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The Fighting Kentuckian (1949)

Following Napoleon's Waterloo defeat and the exile of his officers and their families from France, the U.S.Congress, in 1817, granted four townships in the Alabama territory to the exiles. ... See full summary »

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Cast

Cast overview, first billed only:
...
...
Philip Dorn ...
...
Willie Paine
...
Ann Logan
...
Blake Randolph
Hugo Haas ...
Gen. Paul De Marchand
...
George Hayden
Odette Myrtil ...
Madame De Marchand
...
Beau Merritt
...
Sister Hattie
Jack Pennick ...
Capt. Dan Carroll
Mickey Simpson ...
Jacques
...
Carter Ward
Mabelle Koenig ...
Marie
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Storyline

Following Napoleon's Waterloo defeat and the exile of his officers and their families from France, the U.S.Congress, in 1817, granted four townships in the Alabama territory to the exiles. Led by Colonel Georges Geraud and General Paul DeMarchand, the struggling settlers have made a thriving community, called Demopolis, by the summer of 1819. On a shopping trip to Mobile, Fleurette DeMarchand, the General's daughter, meets John Breen, a Kentucky rifleman, who detours his regiment through Demopolis to court her. But Fleurette, despite her wish to marry for love, must bow to the needs of her fellow exiles, who are at the mercy of the rich and wealthy Blake Randolph, and who wants her as his bride. But John Breen has no intention of allowing that to happen, resigns from his regiment, and takes up the fight against Randolph and his hirelings. Written by Les Adams <longhorn1939@suddenlink.net>

Plot Summary | Add Synopsis

Taglines:

ROUGHER, TOUGHER, MORE ROMANTIC THAT EVER! (original and reissue posters)


Certificate:

Passed | See all certifications »

Parents Guide:

 »
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Details

Country:

Language:

Release Date:

15 September 1949 (USA)  »

Also Known As:

A Strange Caravan  »

Company Credits

Production Co:

 »
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Technical Specs

Runtime:

Sound Mix:

(RCA Sound System)

Aspect Ratio:

1.37 : 1
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Did You Know?

Trivia

John Wayne later blamed the poor critical response to the movie on co-star Vera Ralston. He said, "Yates [Republic Pictures studio chief Herbert J. Yates] made me use Vera Hruba [Republic star Vera Ralston, who was also Yates' mistress] . . . I've always been mad at Yates about this, because we lost the chance to have one damn fine movie." See more »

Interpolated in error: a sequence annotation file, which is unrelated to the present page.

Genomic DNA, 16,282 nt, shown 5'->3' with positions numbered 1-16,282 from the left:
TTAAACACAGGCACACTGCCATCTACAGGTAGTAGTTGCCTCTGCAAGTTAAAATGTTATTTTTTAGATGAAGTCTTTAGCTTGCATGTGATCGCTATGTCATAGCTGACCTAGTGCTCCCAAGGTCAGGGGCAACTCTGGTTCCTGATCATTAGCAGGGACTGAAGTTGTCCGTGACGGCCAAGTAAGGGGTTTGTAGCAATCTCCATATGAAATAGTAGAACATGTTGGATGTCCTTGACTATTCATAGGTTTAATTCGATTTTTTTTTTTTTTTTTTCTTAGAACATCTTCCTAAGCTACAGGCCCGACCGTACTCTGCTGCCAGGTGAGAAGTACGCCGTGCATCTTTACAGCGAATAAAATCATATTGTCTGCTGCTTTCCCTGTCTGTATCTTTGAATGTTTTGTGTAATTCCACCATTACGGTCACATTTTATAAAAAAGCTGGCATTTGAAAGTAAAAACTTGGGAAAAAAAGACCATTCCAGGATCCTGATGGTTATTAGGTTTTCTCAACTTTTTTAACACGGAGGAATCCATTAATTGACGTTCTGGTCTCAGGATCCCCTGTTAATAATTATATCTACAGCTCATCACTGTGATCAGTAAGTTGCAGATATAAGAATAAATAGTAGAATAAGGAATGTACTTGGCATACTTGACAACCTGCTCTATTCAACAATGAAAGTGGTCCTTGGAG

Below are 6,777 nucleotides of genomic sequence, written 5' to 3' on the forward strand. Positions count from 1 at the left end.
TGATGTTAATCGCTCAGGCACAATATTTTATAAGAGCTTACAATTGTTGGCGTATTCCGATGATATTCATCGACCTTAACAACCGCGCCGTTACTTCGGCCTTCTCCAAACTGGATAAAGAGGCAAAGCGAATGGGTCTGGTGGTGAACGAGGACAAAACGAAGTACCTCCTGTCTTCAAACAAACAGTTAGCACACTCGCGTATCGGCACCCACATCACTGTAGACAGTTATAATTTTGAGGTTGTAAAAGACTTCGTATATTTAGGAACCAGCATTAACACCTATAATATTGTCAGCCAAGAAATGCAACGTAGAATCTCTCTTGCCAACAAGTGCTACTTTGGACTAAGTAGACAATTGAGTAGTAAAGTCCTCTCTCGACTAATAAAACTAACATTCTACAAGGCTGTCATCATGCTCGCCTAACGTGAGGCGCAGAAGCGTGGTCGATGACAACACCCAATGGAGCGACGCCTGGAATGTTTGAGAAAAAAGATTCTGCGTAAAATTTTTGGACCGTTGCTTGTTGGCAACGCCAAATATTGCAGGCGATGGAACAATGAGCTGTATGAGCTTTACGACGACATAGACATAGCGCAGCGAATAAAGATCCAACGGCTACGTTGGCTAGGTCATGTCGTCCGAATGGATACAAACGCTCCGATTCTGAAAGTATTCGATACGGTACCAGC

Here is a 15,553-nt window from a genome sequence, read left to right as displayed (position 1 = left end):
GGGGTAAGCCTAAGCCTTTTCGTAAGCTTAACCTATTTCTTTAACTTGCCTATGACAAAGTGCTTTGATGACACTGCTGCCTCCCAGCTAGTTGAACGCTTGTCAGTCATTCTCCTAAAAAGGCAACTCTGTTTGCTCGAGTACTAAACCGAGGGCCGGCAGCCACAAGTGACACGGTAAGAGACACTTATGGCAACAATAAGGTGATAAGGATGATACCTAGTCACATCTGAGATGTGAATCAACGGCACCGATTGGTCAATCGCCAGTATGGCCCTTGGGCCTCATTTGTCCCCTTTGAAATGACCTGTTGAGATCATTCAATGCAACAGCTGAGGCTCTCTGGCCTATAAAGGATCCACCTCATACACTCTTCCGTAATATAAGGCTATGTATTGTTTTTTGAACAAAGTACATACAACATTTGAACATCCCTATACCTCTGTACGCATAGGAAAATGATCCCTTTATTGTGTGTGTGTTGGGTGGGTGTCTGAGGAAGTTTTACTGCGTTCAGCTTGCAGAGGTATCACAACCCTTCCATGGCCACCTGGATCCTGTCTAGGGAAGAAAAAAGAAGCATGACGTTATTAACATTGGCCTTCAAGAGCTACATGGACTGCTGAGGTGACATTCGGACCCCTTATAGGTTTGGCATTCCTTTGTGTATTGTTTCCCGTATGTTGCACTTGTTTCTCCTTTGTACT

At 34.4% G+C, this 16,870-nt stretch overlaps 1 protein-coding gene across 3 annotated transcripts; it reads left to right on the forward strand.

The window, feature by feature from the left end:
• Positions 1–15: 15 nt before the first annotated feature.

Goofs

At the beginning of the final battle, Fleurette runs out to give a weapon to John Breen. She brings neither a shot pouch or powder horn. Breen is also carrying neither of these items. However, he is somehow able to reload and fire the musket a number of times thereafter. See more »

Quotes

Beau Merritt: [holding up a glass] Have a shot?
John Breen: [holding up his wounded arm] Just had one.
See more »

Connections

Featured in The John Wayne Anthology (1991) See more »

Soundtracks

Let Me Down, Oh Hangman
(uncredited)
Traditional
Music Arranged by George Antheil
New Lyrics by George Waggner
See more »

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User Reviews

Grapes and olives don't fare well in Alabama

In 1817, following a land-grant Act of Congress, written to aide Napoleon-supporters in the War of 1812, 340 French families settled on four townships in Alabama. They arrived in Mobile, Alabama on the ship "McDonough" and made their headquarters in a small community named "White Bluff." A year later, with the community developed into a thriving village by their labors, they renamed it "Demopolis," an ancient Greek name meaning "City of the People." These Napoleonic exiles chose not to give it a French name that would recall their native land.

These cultured colonists, from the drawing rooms and military heritage of the old French aristocracy, were likely the least-prepared of any of the immigrant groups who settled the American wilderness, and soon found themselves pioneering the rugged interior of Alabama with illiterate traders, squatters and Indians for their neighbors. They called themselves "The Association of French Emigrants for the Cullivation of the Vine and Olive", but their attempt at olive and grape culture was a complete failure. The Indians taught them how to grow corn and beans, but when they discovered that through a surveying error they inadvertently had built their city outside the chartered boundaries, they drifted away, either returning to France or settling in Mobile or New Orleans. But Napoleon was no great hand when it came to reading maps and recognizing boundaries, either.

Director/writer George Waggner took the surveying mistake and converted it to a land-grab scheme, threw in a motley group of rugged Kentucky militiamen, returning from the Battle of New Orleans, used the most diverse cast in any of the American-frontier films from Republic...and then tossed in ten pounds of plot into a five-pound container. Most of which worked. Aside from the thematic song, a traditional called "Kentucky Marching Song", in which he wrote new lyrics to go with George Anthiel's arrangement. Neither of which, apparently, spent much time on the writing or the arranging.


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